You’ve probably heard of Daytona Beach, Bristol and Talladega. You’ve maybe even heard of Grove Creek or I-94 Speedway. These are, of course, racetracks that conjure images of brightly painted stock cars that zip around a paved track at speeds that reach over 200 mph. Close your eyes and you might even be able to smell the racing fuel.
When it comes to auto racing, names like Bubba Wallace or Chase Elliot often come to mind as modern-day speed demons. Think back a little farther and Dale Earnhardt or Richard Petty are the names associated with the sport. There was a time, however, when a race car driver was a household name in his home alone, and a driver’s passion for the track came in second to his family and his job. A time when his neighbors looked at him as though he had a couple of loose bolts for even daring to hit the track. Such was the case for a young man named Ernest Stucke, a longtime McLeod County resident and early race car driver.
Ernie Stucke was born March 29, 1894, in Appleton, Minnesota. At the time of his birth, the United States was on the brink of a great change. The “horse-and-buggy era” was coming to an end, as was a way of life that had been lived for centuries. Taking its place was the modern world, one filled with technological wonders that just a few decades prior existed in fantasy alone. By the early 1900s, innovations such as airplanes, electricity and telephones were changing the way humans viewed the world. One such innovation, the automobile, was particularly attractive.
Ernie’s older brother, Charley, had a love for cars, and it wasn’t long before Ernie experienced great excitement in them as well. Early on the two began tinkering with carburetors and internal engine components to increase the speed of those early vehicles.
By the age of 20, Ernie’s love for cars had grown to a love of auto racing, and the two brothers had built six race cars. Their prized car was a custom-designed race car built from an old Ford Model T. It had an open cab and was narrow and fast. The car was said to reach speeds of up to 91 mph, a feat at a time when most cars barely reached speeds of 45 mph.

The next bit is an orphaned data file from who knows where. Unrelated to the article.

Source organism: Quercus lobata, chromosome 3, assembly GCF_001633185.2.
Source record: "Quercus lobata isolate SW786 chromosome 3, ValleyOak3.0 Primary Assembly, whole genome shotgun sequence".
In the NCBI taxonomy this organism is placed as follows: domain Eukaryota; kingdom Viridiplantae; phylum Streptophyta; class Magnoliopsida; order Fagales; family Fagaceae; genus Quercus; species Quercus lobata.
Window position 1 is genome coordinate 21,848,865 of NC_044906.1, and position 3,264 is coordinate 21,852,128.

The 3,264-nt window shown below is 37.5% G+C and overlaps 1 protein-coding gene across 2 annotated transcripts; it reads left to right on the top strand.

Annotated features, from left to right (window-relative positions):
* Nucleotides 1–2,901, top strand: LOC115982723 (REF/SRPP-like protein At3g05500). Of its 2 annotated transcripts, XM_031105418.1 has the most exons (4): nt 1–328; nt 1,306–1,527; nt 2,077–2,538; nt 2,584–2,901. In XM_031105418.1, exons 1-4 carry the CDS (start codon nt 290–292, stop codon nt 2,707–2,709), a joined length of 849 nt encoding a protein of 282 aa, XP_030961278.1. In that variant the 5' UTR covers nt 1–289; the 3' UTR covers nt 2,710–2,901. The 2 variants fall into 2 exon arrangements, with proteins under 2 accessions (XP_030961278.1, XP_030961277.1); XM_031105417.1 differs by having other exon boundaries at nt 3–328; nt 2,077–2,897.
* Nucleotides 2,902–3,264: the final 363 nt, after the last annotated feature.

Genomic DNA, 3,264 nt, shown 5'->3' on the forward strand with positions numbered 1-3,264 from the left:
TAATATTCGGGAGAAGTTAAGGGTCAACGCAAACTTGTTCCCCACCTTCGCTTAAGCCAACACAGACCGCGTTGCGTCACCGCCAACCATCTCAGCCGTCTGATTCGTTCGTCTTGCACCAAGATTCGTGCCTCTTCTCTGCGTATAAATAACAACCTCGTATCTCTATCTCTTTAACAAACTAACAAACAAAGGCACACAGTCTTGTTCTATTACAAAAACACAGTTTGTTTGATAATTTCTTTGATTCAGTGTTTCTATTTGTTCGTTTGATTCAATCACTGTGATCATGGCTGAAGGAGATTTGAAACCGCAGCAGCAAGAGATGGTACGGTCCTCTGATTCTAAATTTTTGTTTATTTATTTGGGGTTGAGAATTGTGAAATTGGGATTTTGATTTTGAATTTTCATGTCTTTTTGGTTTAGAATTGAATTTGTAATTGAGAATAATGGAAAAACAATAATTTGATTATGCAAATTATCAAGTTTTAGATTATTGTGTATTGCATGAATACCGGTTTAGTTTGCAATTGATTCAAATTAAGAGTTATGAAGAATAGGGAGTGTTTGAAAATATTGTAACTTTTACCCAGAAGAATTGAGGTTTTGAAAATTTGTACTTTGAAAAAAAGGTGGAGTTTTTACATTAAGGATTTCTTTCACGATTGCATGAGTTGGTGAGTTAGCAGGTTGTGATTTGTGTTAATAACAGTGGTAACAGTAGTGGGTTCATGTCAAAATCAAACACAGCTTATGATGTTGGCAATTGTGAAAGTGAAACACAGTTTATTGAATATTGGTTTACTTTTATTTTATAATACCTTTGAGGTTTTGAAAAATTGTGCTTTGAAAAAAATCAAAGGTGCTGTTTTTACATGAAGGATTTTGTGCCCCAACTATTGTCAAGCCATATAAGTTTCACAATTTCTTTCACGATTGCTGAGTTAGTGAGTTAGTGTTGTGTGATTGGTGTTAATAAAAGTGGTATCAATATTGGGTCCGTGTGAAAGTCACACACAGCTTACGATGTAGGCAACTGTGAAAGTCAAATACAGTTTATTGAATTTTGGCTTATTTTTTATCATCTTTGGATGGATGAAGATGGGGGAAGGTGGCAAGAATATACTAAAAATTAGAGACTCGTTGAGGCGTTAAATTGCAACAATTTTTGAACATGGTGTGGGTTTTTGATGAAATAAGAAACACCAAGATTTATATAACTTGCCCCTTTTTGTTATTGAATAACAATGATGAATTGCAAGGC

Ernie raced his custom race car in several events. He zipped around tracks in several of Minnesota’s county fairs and was successful enough to qualify for Minnesota’s big race during the State Fair in 1914. The Stucke brothers were well-known racers in the state by this time, and many people were placing bets on Ernie to win, which he did. Additionally, he set a record for being clocked at a speed of 91.4 mph.
In 1917, along with thousands of other young Americans, Ernie answered the call of Uncle Sam and went to Europe to fight the Kaiser and his army of hardened German soldiers. He was sent to France with an infantry supply company whose job was to supply frontline soldiers with clothing, food and ammunition. Though he wasn’t on the front lines himself, his unit saw plenty of action as the enemy often tried to prevent supplies from coming through.
After the Armistice, Ernie was discharged and sent home where he and his brother opened a mechanic garage. A short time later he married and moved to Lynn Township in McLeod County. There, he became active in community affairs and eventually built a respectable name for himself. Few, however, knew of the young man’s racing prowess, including his children.
It wasn’t known until 1984 when Ernie was invited to an event sponsored by the International Motor Contest Association. There, at the age of 90 years old, in front of a large crowd, he received a standing ovation for his skills on the racetrack. He was one of the first, and one of the finest, race car drivers ever to speed around a dirt track in the state of Minnesota.